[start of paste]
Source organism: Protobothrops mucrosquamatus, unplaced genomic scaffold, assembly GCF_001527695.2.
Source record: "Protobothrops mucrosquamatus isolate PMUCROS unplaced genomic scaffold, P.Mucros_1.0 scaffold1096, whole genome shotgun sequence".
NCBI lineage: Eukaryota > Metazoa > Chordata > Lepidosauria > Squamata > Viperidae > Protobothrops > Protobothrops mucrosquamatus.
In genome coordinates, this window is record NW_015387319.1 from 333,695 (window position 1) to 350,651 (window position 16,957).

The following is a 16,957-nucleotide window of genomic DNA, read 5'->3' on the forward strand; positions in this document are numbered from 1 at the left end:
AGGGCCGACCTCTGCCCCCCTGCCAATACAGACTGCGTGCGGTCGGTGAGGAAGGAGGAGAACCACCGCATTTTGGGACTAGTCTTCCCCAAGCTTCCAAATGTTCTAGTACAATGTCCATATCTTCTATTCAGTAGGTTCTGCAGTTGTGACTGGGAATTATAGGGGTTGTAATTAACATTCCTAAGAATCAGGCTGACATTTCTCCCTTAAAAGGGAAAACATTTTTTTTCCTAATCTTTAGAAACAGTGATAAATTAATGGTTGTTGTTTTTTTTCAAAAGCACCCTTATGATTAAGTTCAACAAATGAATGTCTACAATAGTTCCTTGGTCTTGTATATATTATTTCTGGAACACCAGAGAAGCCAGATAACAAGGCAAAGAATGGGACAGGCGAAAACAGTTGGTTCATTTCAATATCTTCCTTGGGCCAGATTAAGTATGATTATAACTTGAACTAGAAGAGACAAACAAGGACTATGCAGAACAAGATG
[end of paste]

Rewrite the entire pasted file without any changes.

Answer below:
Source organism: Protobothrops mucrosquamatus, unplaced genomic scaffold, assembly GCF_001527695.2.
Source record: "Protobothrops mucrosquamatus isolate PMUCROS unplaced genomic scaffold, P.Mucros_1.0 scaffold1096, whole genome shotgun sequence".
NCBI lineage: Eukaryota > Metazoa > Chordata > Lepidosauria > Squamata > Viperidae > Protobothrops > Protobothrops mucrosquamatus.
In genome coordinates, this window is record NW_015387319.1 from 333,695 (window position 1) to 350,651 (window position 16,957).

The following is a 16,957-nucleotide window of genomic DNA, read 5'->3' on the forward strand; positions in this document are numbered from 1 at the left end:
AGGGCCGACCTCTGCCCCCCTGCCAATACAGACTGCGTGCGGTCGGTGAGGAAGGAGGAGAACCACCGCATTTTGGGACTAGTCTTCCCCAAGCTTCCAAATGTTCTAGTACAATGTCCATATCTTCTATTCAGTAGGTTCTGCAGTTGTGACTGGGAATTATAGGGGTTGTAATTAACATTCCTAAGAATCAGGCTGACATTTCTCCCTTAAAAGGGAAAACATTTTTTTTCCTAATCTTTAGAAACAGTGATAAATTAATGGTTGTTGTTTTTTTTCAAAAGCACCCTTATGATTAAGTTCAACAAATGAATGTCTACAATAGTTCCTTGGTCTTGTATATATTATTTCTGGAACACCAGAGAAGCCAGATAACAAGGCAAAGAATGGGACAGGCGAAAACAGTTGGTTCATTTCAATATCTTCCTTGGGCCAGATTAAGTATGATTATAACTTGAACTAGAAGAGACAAACAAGGACTATGCAGAACAAGATG